The little buggers with long legs are called Least Sandpipers. And they’re eating either sand fleas or worms. If you tell your kids there’s worms in the sand, you’re in for trouble. So tell them they’re eating bugs in the sand!

At our beach, we also sometimes see swallows. If it moves at nearly the speed of sound, it’s evening, and you hear peeps—that’s a swallow and you should say thank you because they’re eating flying insects.

And if you see a mostly brown bird that looks like it’s wearing a black collar, you’ve spotted the rare Plover. More probably, you’ll see signs warning you that they’re nesting nearby, and telling you to get lost.

That just about covers it. Here’s one more tidbit though—when your kids find seaweed, which they will inevitably do, find the air-filled sacks, and point out how that helps the seaweed (you could call it Kelp if you like but that’s probably not what it is) float on the surface and photosynthesize.

And one more thing: Those black rectangles with thin pointy ends are Stingray Egg Sacks.

Aquarium 2013 009Hope that quick primer helps you out a bit. I’ve heard a lot of questions in preparation for it, I’ll tell you that. And remember, though they may not look like it at the time, your kids are building the foundation for a lifetime of nature appreciation here. If one hermit crab has to have a rough time so that your kid can grow up to value, appreciate, and conserve nature, it’s a small sacrifice that I think is worth making. Of course, you never want to stand idly by while your little monsters torture small animals, but within reason, it’s better for kids to touch, feel, and experience nature. In our house, that works out as: you can play with the hermit crabs, but don’t think you’re going to bring one home to certain death (we tried bringing some home and learned that lesson the hard way).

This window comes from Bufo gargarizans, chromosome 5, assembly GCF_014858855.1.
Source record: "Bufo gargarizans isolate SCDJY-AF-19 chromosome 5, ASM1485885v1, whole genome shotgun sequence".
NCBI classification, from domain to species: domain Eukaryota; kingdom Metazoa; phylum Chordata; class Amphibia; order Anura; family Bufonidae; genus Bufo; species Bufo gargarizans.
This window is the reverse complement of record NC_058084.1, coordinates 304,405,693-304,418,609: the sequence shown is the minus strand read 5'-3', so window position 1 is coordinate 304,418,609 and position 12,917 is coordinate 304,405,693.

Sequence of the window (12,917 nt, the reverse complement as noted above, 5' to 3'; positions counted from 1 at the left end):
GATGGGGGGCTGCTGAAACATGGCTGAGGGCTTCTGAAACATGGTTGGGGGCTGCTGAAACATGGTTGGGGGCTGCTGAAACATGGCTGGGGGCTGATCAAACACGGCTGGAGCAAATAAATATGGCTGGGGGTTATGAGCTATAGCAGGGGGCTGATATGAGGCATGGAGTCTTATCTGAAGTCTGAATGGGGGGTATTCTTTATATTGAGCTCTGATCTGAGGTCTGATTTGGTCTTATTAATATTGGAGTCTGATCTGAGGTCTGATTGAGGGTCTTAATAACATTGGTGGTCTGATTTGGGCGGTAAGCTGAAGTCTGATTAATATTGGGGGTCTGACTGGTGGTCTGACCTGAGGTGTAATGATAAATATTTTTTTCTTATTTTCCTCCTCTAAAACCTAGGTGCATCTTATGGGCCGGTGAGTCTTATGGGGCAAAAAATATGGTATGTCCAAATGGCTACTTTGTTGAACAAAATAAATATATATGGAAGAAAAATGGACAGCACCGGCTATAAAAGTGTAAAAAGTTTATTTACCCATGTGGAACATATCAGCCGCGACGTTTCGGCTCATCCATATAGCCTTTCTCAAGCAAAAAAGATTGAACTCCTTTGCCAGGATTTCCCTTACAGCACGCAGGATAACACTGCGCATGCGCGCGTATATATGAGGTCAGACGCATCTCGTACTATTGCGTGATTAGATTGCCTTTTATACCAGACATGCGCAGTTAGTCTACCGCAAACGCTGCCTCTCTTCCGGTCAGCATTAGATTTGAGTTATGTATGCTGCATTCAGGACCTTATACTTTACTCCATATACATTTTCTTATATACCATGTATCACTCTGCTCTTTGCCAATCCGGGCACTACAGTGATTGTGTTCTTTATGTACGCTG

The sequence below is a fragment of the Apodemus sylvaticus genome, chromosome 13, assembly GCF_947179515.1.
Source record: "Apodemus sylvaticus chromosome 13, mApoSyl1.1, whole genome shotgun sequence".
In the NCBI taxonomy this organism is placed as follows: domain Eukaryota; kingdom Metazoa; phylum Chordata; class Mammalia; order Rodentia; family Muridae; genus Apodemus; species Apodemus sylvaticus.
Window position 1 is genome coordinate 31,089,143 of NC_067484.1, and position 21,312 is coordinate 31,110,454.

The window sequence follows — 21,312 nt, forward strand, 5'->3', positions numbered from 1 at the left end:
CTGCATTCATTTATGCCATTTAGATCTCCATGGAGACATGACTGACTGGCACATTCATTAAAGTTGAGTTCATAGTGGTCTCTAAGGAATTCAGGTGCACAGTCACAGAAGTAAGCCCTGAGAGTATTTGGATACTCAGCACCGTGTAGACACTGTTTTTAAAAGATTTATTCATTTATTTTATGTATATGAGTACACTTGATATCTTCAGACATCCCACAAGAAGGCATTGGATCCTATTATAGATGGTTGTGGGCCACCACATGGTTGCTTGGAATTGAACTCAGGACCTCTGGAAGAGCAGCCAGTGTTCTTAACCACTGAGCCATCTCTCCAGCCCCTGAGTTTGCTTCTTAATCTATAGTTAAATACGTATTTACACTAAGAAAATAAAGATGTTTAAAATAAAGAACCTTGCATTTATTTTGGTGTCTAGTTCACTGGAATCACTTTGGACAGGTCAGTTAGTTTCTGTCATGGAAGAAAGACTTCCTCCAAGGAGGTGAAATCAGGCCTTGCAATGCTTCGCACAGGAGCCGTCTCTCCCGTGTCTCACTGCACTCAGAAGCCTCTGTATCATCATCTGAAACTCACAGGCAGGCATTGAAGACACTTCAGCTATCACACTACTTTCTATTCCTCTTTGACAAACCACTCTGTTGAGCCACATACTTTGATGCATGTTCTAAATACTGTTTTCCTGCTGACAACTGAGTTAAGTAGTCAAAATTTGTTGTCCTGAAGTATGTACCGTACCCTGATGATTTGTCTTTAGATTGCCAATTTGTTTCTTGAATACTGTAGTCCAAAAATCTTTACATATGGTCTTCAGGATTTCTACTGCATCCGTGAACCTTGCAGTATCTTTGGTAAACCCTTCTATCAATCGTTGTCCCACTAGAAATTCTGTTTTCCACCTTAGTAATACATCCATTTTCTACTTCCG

Happy exploring!

Field Test: Cricket 5-Minute Firestarter

By | May 2, 2013

The challenge: Burn a mess season’s worth of fallen tree limbs in a backyard that has been drenched by one of the coldest, wettest Aprils on record.

The tools: One paper grocery bag and a box of the new 5-Minute Cricket Firestarters

CricketLike most dads, I like to consider myself an expert at starting fires. Start off with easy-to-light tinder, add thin dry sticks and twigs. From there you build it up, starting with the smallest material first, finishing with the largest of your logs. Of course you will want to make room for air with either the log cabin or a pyramid shaped pile of wood.

But even when you know what you’re doing, it’s not always easy to get a fire started, especially in the backyard after a month of rain and snow. The ground is wet; the wood is wet; and even the damp air seems against you. This was the situation last week when I headed outside to begin some spring yard work. Even with a paper grocery bag as tinder, I’ve gone through a half dozen matches before I can get a fire to catch. Either they get snuffed by a gust of wind, or smothered by the cold damp, or they light just fine, but then go out 30 seconds later.

This time out, I was kind of excited to be testing a new product: the 5-Minute Cricket Firestarter. Originally from Sweden, these handy “matches” have recently been introduced to the American market. Like wooden matches, they come in a cardboard box with a strike strip along the side. Like matches, you pull one out and strike it on the box to light it. But that’s where the similarities end. The Cricket Firestarter is much thicker than a match, with a larger head, and once it’s burning it doesn’t stop for five minutes. It’s a match and tinder all in one.